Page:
Considered to be one of the most elegant men in the world, Robert Rabensteiner is the Fashion Editor of L'Uomo Vogue and regularly collaborates with Vogue Italia. A consultant for major luxury brands, his timeless style has made him a favorite subject of street-style photographers and international fashion websites alike. For yoox.com, he is the lead in a short inspired by the feel of Italian cinema in the Sixties and by the romance of the great heroes of that time.
Cinema has always been a great source of inspiration for me, especially the Italian cinema of the Sixties and Seventies, more specifically the work of Luchino Visconti, Pasolini, Antonioni. Ludwig and The Damned are an inspiration to me! For the video we shot, I was inspired by the feel of La Dolce Vita, by incredibly stylish men like Marcello Mastroianni.
But cinema is not just a limitless source for ideas: in the future I'd like to collaborate with a great director and do the costumes for a film.
The fashion of the Sixties is still incredibly current, and fashion designers continue to draw from that era. It's specifically the period that goes from the Fifties to the Sixties that's my favorite, in terms of style. I find that there is nothing more elegant than a black single-breasted suit, paired with a white shirt and black tie. The Italian style from that period will always be current; it will never go out of style. Furthermore, no one can reinvent and reinterpret themselves like the Italians.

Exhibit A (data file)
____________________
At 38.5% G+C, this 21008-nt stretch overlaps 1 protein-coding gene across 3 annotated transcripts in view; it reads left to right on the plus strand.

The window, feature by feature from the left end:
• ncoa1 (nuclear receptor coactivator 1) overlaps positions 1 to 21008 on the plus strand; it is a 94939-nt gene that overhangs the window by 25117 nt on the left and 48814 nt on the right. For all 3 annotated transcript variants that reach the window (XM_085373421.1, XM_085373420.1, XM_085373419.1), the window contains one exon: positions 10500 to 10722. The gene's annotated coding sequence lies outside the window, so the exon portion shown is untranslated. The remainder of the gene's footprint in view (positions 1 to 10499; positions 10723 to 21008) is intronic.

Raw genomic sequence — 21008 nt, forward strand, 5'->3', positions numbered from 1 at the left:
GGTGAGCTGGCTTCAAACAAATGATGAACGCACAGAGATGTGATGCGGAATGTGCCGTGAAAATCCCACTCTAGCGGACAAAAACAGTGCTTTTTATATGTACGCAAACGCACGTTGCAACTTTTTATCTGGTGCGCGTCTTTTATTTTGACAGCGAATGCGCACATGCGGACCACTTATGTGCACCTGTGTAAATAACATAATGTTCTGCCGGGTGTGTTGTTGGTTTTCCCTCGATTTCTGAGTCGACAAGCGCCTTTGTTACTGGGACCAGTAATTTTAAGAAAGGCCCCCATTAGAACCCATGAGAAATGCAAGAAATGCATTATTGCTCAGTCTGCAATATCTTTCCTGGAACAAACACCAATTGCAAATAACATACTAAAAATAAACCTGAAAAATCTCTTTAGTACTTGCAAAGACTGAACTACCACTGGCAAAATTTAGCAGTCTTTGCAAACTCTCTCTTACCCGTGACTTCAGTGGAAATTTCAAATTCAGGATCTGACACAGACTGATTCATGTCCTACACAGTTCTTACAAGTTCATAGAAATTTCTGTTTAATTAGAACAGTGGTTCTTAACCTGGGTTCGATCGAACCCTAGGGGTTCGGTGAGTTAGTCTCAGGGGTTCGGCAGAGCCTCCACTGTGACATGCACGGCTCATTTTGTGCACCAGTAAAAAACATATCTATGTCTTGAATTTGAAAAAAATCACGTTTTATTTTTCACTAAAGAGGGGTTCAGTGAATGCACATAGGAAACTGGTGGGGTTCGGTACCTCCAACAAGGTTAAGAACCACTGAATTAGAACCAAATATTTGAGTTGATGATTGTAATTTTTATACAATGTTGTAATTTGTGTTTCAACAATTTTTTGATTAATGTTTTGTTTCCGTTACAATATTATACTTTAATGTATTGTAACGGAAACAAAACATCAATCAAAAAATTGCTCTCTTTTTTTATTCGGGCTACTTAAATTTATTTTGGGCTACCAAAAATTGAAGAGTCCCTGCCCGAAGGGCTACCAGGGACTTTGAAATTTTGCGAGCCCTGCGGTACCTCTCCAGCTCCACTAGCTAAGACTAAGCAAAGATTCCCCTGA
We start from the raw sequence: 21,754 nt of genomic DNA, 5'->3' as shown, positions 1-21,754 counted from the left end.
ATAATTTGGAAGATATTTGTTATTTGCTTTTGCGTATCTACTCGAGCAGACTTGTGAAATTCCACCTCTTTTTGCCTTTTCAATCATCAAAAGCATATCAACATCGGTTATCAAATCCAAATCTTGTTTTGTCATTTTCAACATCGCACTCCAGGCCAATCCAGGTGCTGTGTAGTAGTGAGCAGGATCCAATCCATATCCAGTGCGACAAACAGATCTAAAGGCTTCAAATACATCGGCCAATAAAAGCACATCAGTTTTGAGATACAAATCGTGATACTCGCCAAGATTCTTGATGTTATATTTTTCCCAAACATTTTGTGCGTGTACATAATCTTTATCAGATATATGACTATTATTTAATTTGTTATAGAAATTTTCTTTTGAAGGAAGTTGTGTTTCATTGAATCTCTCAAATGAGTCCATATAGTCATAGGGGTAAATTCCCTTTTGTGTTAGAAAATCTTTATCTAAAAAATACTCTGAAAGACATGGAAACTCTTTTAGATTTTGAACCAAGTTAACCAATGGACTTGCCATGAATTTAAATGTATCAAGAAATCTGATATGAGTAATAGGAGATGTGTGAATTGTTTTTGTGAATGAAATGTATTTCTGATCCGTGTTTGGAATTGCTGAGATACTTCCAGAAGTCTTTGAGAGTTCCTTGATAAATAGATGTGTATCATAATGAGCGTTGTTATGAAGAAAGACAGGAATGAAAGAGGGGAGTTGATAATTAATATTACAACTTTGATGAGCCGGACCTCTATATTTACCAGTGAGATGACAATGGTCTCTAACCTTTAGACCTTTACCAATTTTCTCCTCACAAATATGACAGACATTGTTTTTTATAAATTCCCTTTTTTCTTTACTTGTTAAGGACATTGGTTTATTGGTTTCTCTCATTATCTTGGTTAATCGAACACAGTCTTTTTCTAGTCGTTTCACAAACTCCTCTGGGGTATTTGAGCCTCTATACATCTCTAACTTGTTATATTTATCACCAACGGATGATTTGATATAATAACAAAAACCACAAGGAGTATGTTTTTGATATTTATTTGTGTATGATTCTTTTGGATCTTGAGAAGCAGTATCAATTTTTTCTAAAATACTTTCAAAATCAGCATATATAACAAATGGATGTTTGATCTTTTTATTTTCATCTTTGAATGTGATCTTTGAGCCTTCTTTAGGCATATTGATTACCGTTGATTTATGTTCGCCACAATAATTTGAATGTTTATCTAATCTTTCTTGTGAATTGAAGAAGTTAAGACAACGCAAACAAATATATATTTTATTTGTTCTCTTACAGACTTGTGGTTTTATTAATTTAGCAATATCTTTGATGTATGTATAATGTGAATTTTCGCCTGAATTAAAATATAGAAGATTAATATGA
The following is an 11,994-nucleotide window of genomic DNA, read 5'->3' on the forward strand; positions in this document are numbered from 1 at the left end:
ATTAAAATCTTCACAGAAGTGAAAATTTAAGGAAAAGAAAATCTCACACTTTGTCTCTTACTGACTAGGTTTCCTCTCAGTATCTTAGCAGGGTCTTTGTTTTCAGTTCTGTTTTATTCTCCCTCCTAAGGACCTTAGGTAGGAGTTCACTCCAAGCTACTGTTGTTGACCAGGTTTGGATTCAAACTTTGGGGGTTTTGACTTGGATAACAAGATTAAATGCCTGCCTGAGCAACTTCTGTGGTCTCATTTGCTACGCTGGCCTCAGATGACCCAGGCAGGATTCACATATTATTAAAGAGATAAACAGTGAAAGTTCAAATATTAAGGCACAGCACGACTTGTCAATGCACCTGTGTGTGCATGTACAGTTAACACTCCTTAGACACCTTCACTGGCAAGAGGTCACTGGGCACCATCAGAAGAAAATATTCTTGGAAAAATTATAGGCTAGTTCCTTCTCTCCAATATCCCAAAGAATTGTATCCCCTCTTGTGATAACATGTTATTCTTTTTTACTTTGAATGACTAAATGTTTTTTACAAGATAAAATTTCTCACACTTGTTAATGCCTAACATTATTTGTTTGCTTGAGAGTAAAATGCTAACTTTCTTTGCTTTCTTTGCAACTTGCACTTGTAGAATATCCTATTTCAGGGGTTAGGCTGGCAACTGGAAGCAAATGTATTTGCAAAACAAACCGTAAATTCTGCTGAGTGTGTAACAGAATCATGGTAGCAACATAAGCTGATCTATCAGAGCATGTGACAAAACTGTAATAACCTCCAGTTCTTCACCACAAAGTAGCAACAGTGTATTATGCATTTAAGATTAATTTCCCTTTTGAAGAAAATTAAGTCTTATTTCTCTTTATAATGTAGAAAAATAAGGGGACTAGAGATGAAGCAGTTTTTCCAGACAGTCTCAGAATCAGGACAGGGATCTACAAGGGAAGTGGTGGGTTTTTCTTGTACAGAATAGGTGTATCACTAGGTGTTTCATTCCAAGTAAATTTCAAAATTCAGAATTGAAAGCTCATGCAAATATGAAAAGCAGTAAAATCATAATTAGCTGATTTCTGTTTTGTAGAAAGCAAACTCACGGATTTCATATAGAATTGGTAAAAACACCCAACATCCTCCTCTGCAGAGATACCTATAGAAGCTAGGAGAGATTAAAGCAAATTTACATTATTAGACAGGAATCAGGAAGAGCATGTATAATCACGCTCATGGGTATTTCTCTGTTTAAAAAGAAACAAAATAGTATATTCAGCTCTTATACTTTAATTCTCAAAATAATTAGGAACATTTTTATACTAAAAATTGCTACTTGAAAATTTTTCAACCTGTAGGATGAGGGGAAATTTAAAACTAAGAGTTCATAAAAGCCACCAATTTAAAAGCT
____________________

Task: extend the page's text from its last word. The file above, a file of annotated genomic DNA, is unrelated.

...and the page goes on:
Elegance and Freedom
For me, elegance is freedom: being free from clichés, labels, free to dress how you want. Being free also means having many interests, building a culture by getting information on everything that happens, from sports to cinema, art and literature. It's not a matter of economic availability, it's a question of attitude. I think that this concept of elegance was incarnated to perfection by Julian Schnabel.
I never go anywhere without my dog, Taddeus, a good book and my smokers' kit. Other than these "essentials" of mine, I love to collect vintage and contemporary garments. In particular I have a large collection of Tyrolean jackets, antique and new, which I often wear in my free time. At a certain point I began to do research on bowties in the Forties, Fifties, Sixties and Seventies. But the garment that perhaps most represents me is a scarf: I have around a hundred of them, and I use them in thousands of different ways.
A Question of Style
Style is a question of awareness: of the person wearing the clothes, and how he wears them; clothes must speak for you, they have to represent you. Something I really don't like is to see a person wearing a designer garment that is not right for him, that isn't suited to his proportions or that doesn't fit his personality.
yoox.com, established in 2000, is the world's leading lifestyle e-store for multi-brand fashion, design and art. Shopping on yoox.com is all about discovery - an eclectic and playful journey beyond fashion's strict seasonal rules - allowing men and women to express their individuality through timeless and creative style.
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